Dahl, K O - 'The Fourth Man' (translated by Don Bartlett)
After a police operation goes wrong, Inspector Frank Frolich comes into contact with Elisabeth Faremo. A while after, they meet again, and embark upon a fevered, intense affair. However, their relationship becomes more complicated when Frolich learns that Elisabeth is the sister of a known local gang-member, Johnny Faremo. And, after Elisabeth disappears shortly after Johnny is implicated in a crime, Frolich is plunged into both an emotional tempest and a complex investigation which calls into question every assumption he'd made about their relationship. Were things as they seemed? Frolich is convinced they were, but how else to explain the things that have happened since, and the even more shattering things which will happen after?
I've no idea where this novel falls into the supposed Frolich/Gunnarstranda series (Since writing that I've found out it's the fifth!). Usually, there are clues, either in the book or somewhere on the internet, but unfortunately all the information I can find on K O (Kjell Ola) Dahl is in Norwegian. Wherever it comes in Dahl's canon (though it stands alone very well, suggesting it might be among the first, it also assumes a familiarity with the two lead characters which suggests it might be a much later entry), it doesn't really matter, as this stands very well by itself, and could plausibly be an excellent standalone novel if one didn't know better.
THE FOURTH MAN is another example of a great Scandinavian translation, but it is also rather different from some of those we've seen before. It's not much like the probing psychological novels of Karins Fossum or Alvtegen; it's not got the richness of Jo Nesbo's big thrillers, the detailed police-work of Ake Edwardson or Henning Mankell, or the elegant stylishness of Hakan Nesser or Arnaldur Indridason. THE FOURTH MAN seems to have a style unique among those we've seen so far. Instead, this has more in common with the American school, of hard-boiled noirish novels. Its style is quite lean, but characterised with a psychological depth that makes the writing muscular. Indeed, the descriptive writing is occasionally brilliant:
"The woman lit a cigarette from the stub of the one she'd just finished. Her hand shook. When she stood like that, concentrated and bent forwards, she also revealed the pouches of fat on her hips and thighs, a network of wrinkles between cheek and chin, a head wreathed by lifeless, unwashed hair, in turn wreathed by blue cigarette smoke. She was the crowning glory of a total work of art: the materialized essence of litter, blaring radio, mess and an aura of liberated indifference."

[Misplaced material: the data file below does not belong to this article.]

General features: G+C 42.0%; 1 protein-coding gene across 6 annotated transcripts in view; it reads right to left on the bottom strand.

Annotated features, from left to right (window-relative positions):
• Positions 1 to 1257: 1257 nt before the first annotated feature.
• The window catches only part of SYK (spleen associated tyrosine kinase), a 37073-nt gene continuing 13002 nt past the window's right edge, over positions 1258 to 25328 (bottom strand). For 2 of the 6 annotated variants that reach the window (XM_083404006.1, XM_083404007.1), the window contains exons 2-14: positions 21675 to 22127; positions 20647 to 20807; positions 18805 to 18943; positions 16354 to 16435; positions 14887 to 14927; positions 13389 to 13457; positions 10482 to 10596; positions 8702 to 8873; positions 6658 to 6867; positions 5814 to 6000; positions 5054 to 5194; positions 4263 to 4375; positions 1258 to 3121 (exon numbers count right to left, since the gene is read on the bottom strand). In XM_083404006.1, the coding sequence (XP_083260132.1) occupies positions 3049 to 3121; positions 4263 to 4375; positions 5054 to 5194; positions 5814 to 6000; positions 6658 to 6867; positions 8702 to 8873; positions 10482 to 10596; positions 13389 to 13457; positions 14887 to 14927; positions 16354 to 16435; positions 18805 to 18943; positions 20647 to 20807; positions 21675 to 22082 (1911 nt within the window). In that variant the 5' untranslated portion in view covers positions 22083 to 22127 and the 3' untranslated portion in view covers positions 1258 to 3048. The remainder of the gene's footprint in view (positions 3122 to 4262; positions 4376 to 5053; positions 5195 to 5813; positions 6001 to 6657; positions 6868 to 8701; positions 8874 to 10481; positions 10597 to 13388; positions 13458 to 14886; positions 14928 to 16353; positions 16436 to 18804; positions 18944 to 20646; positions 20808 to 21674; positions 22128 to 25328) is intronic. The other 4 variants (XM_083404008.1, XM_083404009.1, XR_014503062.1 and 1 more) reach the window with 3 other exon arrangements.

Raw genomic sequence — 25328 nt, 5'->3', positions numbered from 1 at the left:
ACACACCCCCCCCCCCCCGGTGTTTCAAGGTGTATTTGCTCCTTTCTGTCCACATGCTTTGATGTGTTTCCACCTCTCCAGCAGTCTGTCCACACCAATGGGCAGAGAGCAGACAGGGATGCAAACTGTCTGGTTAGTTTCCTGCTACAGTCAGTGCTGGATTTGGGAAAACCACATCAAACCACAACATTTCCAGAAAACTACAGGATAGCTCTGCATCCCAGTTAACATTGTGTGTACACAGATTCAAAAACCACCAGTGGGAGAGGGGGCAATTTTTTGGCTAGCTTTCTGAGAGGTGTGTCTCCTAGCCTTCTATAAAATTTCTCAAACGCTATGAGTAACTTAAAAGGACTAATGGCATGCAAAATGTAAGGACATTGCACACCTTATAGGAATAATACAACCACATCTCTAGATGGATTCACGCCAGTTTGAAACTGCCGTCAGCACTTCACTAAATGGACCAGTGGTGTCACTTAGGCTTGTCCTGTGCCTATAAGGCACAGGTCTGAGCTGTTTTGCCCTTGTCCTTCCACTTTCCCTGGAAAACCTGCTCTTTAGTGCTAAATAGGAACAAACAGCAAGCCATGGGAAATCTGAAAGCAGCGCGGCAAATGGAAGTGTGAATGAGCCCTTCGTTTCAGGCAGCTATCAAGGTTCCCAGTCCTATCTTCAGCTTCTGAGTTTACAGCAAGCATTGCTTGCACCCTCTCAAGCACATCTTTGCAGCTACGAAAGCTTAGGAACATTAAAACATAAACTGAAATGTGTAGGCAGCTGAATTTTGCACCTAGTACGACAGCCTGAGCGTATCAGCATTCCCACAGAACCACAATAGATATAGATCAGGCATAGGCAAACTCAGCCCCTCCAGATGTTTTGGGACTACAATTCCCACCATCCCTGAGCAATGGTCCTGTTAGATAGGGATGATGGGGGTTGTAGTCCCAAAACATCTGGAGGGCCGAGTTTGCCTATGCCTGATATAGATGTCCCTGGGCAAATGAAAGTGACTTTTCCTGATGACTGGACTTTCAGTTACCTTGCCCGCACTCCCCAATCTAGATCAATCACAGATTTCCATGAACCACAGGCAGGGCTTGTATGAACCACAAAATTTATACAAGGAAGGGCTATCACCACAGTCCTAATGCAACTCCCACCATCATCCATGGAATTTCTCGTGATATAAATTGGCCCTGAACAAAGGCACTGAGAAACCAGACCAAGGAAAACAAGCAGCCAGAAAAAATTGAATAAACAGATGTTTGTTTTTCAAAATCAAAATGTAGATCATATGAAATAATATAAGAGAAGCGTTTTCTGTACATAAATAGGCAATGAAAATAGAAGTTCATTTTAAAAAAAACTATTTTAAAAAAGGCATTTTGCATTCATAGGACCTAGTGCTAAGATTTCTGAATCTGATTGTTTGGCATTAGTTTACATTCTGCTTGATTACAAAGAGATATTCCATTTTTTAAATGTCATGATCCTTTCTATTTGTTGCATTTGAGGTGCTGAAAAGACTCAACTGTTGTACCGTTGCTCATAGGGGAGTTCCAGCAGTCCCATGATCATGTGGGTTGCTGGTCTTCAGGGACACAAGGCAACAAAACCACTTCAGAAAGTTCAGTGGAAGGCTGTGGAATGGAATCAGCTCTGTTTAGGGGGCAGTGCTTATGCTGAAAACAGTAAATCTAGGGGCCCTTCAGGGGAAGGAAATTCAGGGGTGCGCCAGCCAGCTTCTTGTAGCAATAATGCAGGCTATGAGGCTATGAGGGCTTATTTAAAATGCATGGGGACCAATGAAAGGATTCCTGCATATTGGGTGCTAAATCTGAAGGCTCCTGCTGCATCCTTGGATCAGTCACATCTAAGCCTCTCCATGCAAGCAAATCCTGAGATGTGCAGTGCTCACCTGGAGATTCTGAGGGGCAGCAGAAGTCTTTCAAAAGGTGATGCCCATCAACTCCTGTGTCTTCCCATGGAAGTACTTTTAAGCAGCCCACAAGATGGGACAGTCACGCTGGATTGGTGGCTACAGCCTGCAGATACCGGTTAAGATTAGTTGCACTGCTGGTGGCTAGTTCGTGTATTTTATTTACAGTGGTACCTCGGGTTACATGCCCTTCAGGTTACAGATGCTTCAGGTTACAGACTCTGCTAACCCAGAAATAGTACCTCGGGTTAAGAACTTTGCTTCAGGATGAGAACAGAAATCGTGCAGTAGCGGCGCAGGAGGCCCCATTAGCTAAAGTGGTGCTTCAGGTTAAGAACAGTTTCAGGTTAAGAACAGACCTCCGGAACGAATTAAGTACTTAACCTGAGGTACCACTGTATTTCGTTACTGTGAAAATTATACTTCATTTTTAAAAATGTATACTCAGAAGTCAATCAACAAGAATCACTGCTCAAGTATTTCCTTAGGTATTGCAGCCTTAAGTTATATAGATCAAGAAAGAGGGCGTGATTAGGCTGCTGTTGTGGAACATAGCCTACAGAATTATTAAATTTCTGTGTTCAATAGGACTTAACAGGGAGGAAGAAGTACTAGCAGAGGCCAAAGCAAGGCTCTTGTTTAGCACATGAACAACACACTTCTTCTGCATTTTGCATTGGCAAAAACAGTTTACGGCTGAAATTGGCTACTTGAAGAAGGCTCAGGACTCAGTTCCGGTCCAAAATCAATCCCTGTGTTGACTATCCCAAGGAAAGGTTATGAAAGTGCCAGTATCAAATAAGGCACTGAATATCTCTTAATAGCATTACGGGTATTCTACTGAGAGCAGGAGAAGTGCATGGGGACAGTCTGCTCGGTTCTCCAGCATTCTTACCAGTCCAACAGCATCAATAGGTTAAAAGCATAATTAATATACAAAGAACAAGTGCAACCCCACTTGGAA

But there are some lexical low-lights, too!: "Vermillion tongues of cloud licked between ochre-yellow flames above the azure-blue aura over the trees." (Though I admit, some of the fault here could lie in translation.)
THE FOURTH MAN begins feverishly, intensely, and unexpectedly, with the affair which whips up between Frank and Elisabeth. From the quick rush of the first chapters, it soon turns into a dark psychological thriller where Frank is left reeling, wandering whether the things he thinks are true really are. From there it morphs into a complex and involved police investigation into fire, theft and death. It's a mix, really, of the noirish and the psychological, almost a blend of the European and American schools, and it works very well. The characters and plot are compelling, the case-shifting events seemingly never-ending to keep the reader and police permanently on their toes. The only pressing flaw is that it does get a little complex and involved, with various criminals and crimes almost clotting up. However, particularly careful concentration on the plot should remedy this.
Overall, THE FOURTH MAN is well-worth reading, another excellent translated crime novel. I recommend it very highly, especially as it's ever-so-slightly different from those we've seen recently. Another author to add to the list, then.
Read another review of THE FOURTH MAN.
Fiona Walker, England